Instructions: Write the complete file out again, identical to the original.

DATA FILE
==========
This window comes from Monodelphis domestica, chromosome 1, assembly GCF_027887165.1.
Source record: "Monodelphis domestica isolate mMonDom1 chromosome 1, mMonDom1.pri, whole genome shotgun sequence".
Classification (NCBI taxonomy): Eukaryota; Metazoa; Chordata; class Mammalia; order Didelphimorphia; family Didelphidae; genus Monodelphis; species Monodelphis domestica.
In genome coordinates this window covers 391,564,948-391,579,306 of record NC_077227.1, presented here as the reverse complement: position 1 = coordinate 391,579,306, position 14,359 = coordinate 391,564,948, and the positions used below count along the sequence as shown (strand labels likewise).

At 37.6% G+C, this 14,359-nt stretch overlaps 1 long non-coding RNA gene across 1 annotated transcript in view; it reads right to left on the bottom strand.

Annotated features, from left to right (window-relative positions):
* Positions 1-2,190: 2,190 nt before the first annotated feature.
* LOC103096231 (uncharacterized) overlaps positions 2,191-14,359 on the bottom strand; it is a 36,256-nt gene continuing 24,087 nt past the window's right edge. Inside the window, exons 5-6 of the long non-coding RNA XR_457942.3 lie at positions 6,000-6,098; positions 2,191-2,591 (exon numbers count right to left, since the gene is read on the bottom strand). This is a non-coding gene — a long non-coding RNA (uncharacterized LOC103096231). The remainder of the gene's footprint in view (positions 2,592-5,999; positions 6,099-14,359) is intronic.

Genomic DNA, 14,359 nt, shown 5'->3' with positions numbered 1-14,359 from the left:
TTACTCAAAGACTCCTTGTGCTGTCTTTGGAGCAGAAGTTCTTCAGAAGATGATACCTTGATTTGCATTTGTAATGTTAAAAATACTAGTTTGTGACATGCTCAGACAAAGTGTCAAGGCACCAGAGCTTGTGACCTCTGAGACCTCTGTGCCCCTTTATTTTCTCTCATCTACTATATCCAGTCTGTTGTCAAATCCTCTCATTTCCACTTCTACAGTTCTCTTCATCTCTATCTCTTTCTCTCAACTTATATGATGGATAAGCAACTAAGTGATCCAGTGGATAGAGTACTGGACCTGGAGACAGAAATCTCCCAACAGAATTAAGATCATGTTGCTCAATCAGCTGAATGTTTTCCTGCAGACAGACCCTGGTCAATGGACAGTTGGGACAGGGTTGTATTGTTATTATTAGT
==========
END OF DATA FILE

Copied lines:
This window comes from Monodelphis domestica, chromosome 1, assembly GCF_027887165.1.
Source record: "Monodelphis domestica isolate mMonDom1 chromosome 1, mMonDom1.pri, whole genome shotgun sequence".
Classification (NCBI taxonomy): Eukaryota; Metazoa; Chordata; class Mammalia; order Didelphimorphia; family Didelphidae; genus Monodelphis; species Monodelphis domestica.
In genome coordinates this window covers 391,564,948-391,579,306 of record NC_077227.1, presented here as the reverse complement: position 1 = coordinate 391,579,306, position 14,359 = coordinate 391,564,948, and the positions used below count along the sequence as shown (strand labels likewise).

At 37.6% G+C, this 14,359-nt stretch overlaps 1 long non-coding RNA gene across 1 annotated transcript in view; it reads right to left on the bottom strand.

Annotated features, from left to right (window-relative positions):
* Positions 1-2,190: 2,190 nt before the first annotated feature.
* LOC103096231 (uncharacterized) overlaps positions 2,191-14,359 on the bottom strand; it is a 36,256-nt gene continuing 24,087 nt past the window's right edge. Inside the window, exons 5-6 of the long non-coding RNA XR_457942.3 lie at positions 6,000-6,098; positions 2,191-2,591 (exon numbers count right to left, since the gene is read on the bottom strand). This is a non-coding gene — a long non-coding RNA (uncharacterized LOC103096231). The remainder of the gene's footprint in view (positions 2,592-5,999; positions 6,099-14,359) is intronic.

Genomic DNA, 14,359 nt, shown 5'->3' with positions numbered 1-14,359 from the left:
TTACTCAAAGACTCCTTGTGCTGTCTTTGGAGCAGAAGTTCTTCAGAAGATGATACCTTGATTTGCATTTGTAATGTTAAAAATACTAGTTTGTGACATGCTCAGACAAAGTGTCAAGGCACCAGAGCTTGTGACCTCTGAGACCTCTGTGCCCCTTTATTTTCTCTCATCTACTATATCCAGTCTGTTGTCAAATCCTCTCATTTCCACTTCTACAGTTCTCTTCATCTCTATCTCTTTCTCTCAACTTATATGATGGATAAGCAACTAAGTGATCCAGTGGATAGAGTACTGGACCTGGAGACAGAAATCTCCCAACAGAATTAAGATCATGTTGCTCAATCAGCTGAATGTTTTCCTGCAGACAGACCCTGGTCAATGGACAGTTGGGACAGGGTTGTATTGTTATTATTAGT